Cybersecurity has been a chief concern among small business owners for some time, but protecting data from bad actors has become even more important since the pandemic. The pandemic forced businesses to do things differently, and many of those changes (like having a remote workforce) came with new security needs. IBM’s Cost of Data Breach Report for 2021 revealed that businesses have seen cybercrime costs increase 10% from 2020 to 2021.
While businesses cannot safeguard against all cyberattacks, they can put themselves in a position to prevent most that come their way, and to contain breaches quickly if they do become victims. Basic IT hygiene can go far in controlling the negative effects of cyberattacks, and the great news is that many of these fixes are simple and quick to implement.
Put measures in place to restrict access to data. Network firewalls, border routers, intrusion protection and detection systems, and DMZ systems are a simple and effective ways to prevent unauthorized users from gaining access to your network and your organization’s systems, but teaching employees to physically secure their laptops and cell phones, especially when they’re off premises, can add an additional layer of protection.
Use Multifactor Authentication
Multifactor authentication requires the user to verify their identity more than once. For example, two-factor authentication may require the user to enter a username/password and a one-time auto generated code that is sent to their cell phone. If you want to improve access control, you can always add an additional factor — biometric or contextual authentication, for example — to verify identity.
Provide Security Awareness Training
Security awareness training will help your employees understand what cyberattacks look like and how they can help prevent those attacks. Regular security awareness training keeps cybersecurity top of mind and can give you a secure channel to discuss emerging threats.
Secure Connections for Remote Workers
Remote access virtual private networks (VPNs) are essential when you have a remote workforce. When employees connect to the company’s network remotely, you cannot guarantee that their connection is secure. To shore up security weaknesses, you can require your employees to log into a VPN when they’re outside of the office. A VPN creates a private and secure connection with your local network so that your worker’s activity is directed through secure channels.
Back Up Your Data
Securing your data is only one part of proper data management. You should also do regular back ups. The Cybersecurity and Infrastructure Security Agency recommends that you use the 3-2-1 backup rule.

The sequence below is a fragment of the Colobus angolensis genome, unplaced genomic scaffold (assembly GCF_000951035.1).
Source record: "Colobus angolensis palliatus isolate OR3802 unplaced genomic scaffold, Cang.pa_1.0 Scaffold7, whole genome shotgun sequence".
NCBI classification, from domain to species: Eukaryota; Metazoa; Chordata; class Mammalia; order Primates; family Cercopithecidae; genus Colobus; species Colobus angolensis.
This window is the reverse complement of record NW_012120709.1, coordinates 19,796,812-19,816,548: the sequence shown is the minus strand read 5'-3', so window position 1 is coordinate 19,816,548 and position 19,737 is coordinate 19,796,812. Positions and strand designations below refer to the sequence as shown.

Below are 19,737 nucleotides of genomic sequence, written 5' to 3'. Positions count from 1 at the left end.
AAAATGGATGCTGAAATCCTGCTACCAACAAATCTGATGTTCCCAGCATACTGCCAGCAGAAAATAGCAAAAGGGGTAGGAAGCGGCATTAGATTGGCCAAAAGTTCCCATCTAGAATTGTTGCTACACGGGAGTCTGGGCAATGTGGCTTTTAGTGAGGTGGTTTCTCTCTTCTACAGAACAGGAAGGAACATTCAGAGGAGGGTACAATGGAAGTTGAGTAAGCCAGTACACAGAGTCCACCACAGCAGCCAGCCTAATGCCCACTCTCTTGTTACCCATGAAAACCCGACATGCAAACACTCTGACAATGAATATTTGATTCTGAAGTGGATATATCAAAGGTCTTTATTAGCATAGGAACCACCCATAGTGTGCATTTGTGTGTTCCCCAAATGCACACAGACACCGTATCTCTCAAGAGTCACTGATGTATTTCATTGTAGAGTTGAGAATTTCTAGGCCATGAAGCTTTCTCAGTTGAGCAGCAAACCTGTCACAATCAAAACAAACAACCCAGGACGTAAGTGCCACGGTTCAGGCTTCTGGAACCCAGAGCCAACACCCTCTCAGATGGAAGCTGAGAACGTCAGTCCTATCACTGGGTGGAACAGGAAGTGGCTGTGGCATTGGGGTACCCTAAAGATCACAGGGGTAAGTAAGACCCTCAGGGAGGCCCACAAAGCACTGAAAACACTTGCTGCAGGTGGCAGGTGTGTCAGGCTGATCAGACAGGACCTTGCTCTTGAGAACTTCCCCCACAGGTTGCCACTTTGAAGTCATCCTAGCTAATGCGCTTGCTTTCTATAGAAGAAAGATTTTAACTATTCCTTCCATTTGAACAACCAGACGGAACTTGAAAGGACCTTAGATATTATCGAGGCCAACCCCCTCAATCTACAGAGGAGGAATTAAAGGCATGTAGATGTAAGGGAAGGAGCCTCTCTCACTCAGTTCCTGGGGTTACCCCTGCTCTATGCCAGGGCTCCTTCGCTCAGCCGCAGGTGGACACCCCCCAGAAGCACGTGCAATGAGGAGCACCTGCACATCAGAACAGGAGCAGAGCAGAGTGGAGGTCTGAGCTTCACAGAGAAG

3: Keep three copies of important files.
You should have one primary file and two backups.
2: Keep data in two different formats.
Possible formats include internal hard drives, external hard drives, DVDs, etc.
1: Keep at least one backup file offsite.
“Offsite” could be a disk that is held in a storage unit, a second site that replicates your network drives, or even cloud storage.
Backups protect your data if is stolen or corrupted by bad actors, or if there is a natural disaster that damages your network.
Deploy Software Solutions + Patches
A good antivirus software can automatically scan the network or individual computers to detect and remove malicious software. Most antivirus and malware software can be scheduled at a time that’s convenient for your business, like when your employees leave for the day. After your software is installed, keep it patched. Your software provider will release new pieces of code (called “patches”) that you can install on your existing software to guard against emerging threats.
Employ New Technologies
Artificial intelligence (AI) for security is gaining traction in the business world. AI and automation technologies can be used to:
- Detect threats
- Predict future threats
- Weed out false positives when testing for breaches
- Provide insight on what actions lead to data breaches
- Prioritize threats so leaders can focus on the most important risks
AI can be tricky to implement, but top-performing businesses have found that their investment has paid off. These businesses have, on average, reduced data breach costs by 18% and reported returns on investment of 40%. If AI is a bit too much for your team to implement right now, there are automation technologies that can — for example — run scans and compile reports to save time for your IT team.
Tone at the Top
Your cybersecurity practices will be all for nothing if your leaders aren’t on board. Any time you make a change to your business, you’ll need to consider how that change will impact your security. The C-Suite should be comfortable talking business strategy with key members of the IT team so that security risks are considered when making strategic moves.
Cyber hygiene isn’t something you can think about only once or twice a year; you need to practice these habits regularly if you want to protect your business from data breaches. Contact your LaPorte advisors if you want to discuss your cybersecurity.